LONDON — Leading British doctors will urge the UK government Monday to impose a "fat tax" on junk food and introduce cigarette-style warnings to children about the dangers of poor diets and products high in fat, salt or sugar.
Dr. Terence Stephenson, president of the Royal College of Paediatrics and Child Health, said Sunday the consumption of unhealthy food should be seen to be just as damaging as smoking or binge drinking.
"Thirty years ago, it would have been inconceivable to have imagined a ban on smoking in the workplace or in pubs, and yet that is what we have now," the Guardian newspaper quoted Stephenson as saying. " Are we willing to be just as courageous in respect of obesity? I would suggest that we should be."
The doctors are also demanding a tough government action plan to stop fast-food chains opening outlets near schools, restrict the advertising of products high in fat, salt or sugar, and limit sponsorship of sports events by fast-food companies such as McDonald's.
Professor Dinesh Bhugra, president of the Royal College of Psychiatrists, said: "Some types of processed foods are harmful to the physical, and consequently mental, health of individuals.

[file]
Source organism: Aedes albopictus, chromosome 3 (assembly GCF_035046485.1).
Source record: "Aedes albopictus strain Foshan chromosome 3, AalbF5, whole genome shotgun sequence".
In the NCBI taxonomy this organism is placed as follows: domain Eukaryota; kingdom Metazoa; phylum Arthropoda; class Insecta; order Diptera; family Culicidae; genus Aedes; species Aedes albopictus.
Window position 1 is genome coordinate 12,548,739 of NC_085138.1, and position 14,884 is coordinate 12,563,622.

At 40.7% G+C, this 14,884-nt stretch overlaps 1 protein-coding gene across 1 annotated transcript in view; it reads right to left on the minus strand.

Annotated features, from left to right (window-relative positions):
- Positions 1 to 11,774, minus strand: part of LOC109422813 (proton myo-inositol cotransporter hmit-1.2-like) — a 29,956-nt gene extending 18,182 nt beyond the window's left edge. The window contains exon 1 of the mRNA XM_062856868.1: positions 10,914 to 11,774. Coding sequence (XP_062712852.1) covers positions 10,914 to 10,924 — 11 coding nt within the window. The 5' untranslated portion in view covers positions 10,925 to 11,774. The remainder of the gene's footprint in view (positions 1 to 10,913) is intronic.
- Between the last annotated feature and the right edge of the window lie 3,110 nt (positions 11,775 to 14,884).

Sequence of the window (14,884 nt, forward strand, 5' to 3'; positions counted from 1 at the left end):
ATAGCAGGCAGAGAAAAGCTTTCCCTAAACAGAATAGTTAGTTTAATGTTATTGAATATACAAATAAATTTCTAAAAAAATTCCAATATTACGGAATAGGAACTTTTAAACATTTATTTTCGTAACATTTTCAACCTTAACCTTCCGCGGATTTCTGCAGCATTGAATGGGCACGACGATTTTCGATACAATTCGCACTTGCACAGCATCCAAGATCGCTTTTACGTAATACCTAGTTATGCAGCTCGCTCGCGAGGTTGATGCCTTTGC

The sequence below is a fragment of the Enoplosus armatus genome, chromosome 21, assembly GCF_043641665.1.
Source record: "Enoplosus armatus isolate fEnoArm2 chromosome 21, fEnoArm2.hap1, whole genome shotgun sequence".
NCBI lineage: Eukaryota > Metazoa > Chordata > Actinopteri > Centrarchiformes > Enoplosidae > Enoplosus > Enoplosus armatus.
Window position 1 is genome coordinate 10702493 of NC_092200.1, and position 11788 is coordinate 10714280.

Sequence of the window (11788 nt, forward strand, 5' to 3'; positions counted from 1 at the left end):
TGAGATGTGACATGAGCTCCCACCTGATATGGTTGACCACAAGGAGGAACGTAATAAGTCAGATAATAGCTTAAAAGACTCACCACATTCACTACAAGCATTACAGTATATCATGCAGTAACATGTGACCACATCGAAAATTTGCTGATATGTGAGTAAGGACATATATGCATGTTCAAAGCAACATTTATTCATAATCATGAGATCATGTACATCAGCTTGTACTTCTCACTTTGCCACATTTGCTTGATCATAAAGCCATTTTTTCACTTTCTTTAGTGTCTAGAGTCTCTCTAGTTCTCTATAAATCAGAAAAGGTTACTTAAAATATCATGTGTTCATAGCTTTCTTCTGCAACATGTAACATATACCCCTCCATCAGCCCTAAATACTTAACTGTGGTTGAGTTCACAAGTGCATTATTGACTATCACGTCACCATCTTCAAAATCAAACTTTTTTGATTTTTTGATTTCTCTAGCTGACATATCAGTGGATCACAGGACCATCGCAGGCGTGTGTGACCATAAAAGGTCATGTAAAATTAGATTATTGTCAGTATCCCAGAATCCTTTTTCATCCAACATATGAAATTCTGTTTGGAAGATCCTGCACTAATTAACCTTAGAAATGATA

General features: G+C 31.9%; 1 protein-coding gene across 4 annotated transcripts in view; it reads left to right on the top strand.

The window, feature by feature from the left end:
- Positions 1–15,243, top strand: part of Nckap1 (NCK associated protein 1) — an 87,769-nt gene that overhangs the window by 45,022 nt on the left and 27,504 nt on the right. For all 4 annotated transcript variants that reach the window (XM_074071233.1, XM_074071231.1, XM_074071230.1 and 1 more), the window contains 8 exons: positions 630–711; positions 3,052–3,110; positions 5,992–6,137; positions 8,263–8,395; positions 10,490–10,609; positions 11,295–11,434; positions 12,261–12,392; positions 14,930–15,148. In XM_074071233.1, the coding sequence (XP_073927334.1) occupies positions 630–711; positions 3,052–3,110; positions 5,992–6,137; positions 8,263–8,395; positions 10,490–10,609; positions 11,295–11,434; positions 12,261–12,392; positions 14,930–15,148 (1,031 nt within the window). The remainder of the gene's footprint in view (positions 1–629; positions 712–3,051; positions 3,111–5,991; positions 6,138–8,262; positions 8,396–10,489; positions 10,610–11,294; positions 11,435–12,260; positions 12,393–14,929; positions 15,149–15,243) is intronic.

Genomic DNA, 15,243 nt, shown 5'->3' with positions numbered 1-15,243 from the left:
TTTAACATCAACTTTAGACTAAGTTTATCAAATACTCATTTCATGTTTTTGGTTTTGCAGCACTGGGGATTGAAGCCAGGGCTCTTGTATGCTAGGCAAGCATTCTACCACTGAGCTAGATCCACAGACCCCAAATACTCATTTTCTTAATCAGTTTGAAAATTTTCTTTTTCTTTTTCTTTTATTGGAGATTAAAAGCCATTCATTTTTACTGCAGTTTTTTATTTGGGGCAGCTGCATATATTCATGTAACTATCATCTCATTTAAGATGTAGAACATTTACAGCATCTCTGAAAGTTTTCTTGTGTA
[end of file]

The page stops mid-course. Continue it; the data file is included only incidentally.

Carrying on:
"There ought to be serious consideration given to banning advertising of certain foods and certain processed foods and to levying tax on fatty, unhealthy foods."
He said students need to be told more about the effects of bad diet and he urged municipal councils to impose "fast-food free zones" around schools and hospitals.
The doctors' push for more stringent government controls over the food industry flies in the face of current Conservative government policy.
British Health Secretary Andrew Lansley last week said: "No Government campaign or programme can force people to make healthy choices. We want to free business from the burden of regulation, but we don't want, in doing that, to sacrifice public health outcomes."
Lansley is expected to announce Monday the abolition of Britain's Food Standards Agency, which has been fighting a running battle with the country's food industry over product labelling and health warnings.
The agency's duties will be split between the department of the environment, food and rural affairs and the department of health.
Labour government set up the FSA four years ago to respond to public fears and protect consumers after the mad cow disease crisis.